Formed in 1861, the Royal Canadian Army Cadets are Canada’s oldest youth organization. Funded and administered by the Canadian Department of National Defense, the Cadets serve much the same function as the Boy Scouts, teaching practical skills in leadership, teamwork, and self-reliance but in a more overtly military setting, with greater emphasis on command, drill, cleanliness, uniform maintenance, weapons training, and other aspects of military life. However, the organization is not directly affiliated with the armed forces, and participation carries no obligation of later military service. Every year, 250 Cadets are selected every year to undergo advanced Non-Commissioned Officer or NCO training as part of the Cadet Leader Program. This program is intended to train and prepare the cadets to return to their home units as the next generation of leaders. For those posted to Valcartier in the 1970s, activities included leadership courses, drill, athletics, canoeing, orienteering, survival bushcraft, cultural excursions to Quebec City, and weapons safety and handling. Though the Cadets would not be handling any weapons heavier than a regular service rifle, given that they were training on an active army base it was reasonably assumed they might at some point come across unexploded ordnance. Consequently, in the summer of 1974 Captain Jean-Claude Giroux, commanding officer of the Ammunition Section at CFB Valcartier, organized a series of safety lectures to make sure the Cadets could identify the most common types of explosive weapons and knew what to do should they find one – namely, not touch it and report it to a superior officer.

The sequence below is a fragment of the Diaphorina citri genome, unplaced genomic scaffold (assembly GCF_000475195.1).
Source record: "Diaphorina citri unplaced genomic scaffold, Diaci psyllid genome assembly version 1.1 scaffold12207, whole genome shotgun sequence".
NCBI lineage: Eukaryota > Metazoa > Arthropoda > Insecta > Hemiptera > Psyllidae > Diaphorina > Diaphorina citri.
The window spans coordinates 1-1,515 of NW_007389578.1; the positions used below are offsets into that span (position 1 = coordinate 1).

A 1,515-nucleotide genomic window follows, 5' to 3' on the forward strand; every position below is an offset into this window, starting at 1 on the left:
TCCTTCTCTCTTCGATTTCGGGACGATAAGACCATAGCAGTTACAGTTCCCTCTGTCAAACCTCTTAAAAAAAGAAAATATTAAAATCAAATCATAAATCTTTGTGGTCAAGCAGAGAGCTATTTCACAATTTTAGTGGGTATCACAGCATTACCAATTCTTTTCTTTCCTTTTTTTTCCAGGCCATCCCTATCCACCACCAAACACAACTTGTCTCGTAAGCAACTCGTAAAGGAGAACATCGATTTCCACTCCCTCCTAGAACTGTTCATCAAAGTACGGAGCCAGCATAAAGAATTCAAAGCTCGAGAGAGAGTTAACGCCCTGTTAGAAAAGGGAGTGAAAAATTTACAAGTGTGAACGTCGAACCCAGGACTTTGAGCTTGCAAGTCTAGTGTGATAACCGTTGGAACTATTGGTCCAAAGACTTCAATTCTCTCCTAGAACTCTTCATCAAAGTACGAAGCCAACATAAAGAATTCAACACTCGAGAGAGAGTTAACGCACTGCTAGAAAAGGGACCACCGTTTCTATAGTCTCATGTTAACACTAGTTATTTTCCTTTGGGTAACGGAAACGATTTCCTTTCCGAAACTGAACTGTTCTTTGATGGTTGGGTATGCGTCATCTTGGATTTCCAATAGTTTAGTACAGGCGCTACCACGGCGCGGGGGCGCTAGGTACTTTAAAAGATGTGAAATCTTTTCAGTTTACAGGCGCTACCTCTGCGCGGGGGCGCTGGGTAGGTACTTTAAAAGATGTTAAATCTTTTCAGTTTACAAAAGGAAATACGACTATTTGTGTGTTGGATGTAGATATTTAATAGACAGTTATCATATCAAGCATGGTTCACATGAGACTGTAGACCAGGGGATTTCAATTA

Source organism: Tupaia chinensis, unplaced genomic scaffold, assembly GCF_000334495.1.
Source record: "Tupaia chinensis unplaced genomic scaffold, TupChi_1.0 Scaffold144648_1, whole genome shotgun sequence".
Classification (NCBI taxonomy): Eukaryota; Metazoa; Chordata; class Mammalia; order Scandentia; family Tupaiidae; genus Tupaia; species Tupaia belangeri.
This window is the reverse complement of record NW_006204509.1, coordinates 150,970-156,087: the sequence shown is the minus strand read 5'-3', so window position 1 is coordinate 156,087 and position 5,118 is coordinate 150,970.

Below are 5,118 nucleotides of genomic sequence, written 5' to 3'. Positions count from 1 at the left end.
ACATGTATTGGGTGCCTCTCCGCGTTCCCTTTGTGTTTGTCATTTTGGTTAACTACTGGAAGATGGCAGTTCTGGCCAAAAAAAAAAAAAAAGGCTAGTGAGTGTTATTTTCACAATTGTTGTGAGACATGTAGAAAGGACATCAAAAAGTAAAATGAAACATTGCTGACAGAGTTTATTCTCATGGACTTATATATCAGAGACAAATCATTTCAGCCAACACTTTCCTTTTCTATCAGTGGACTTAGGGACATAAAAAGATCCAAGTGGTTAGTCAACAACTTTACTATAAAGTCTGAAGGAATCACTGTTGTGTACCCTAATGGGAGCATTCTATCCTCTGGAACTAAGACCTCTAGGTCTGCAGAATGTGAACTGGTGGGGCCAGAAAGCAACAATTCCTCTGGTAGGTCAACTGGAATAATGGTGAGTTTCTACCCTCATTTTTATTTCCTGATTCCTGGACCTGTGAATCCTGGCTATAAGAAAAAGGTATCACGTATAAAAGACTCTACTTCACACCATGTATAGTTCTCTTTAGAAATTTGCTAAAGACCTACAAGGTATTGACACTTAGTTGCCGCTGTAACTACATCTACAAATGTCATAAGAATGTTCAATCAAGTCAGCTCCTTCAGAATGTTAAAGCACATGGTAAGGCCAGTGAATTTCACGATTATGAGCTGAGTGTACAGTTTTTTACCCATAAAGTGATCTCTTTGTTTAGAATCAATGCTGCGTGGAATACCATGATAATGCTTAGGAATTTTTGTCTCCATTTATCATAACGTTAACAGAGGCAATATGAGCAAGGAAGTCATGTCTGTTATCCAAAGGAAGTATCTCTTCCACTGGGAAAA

The lectures took place throughout the month of July, with the final lecture for D Company scheduled for the afternoon of July 30. Cadet-Officer Gerry Fostaty, 18 at the time, was in an adjacent room typing up a report when the explosion occurred. He later described the scene in his 2011 memoir As You Were: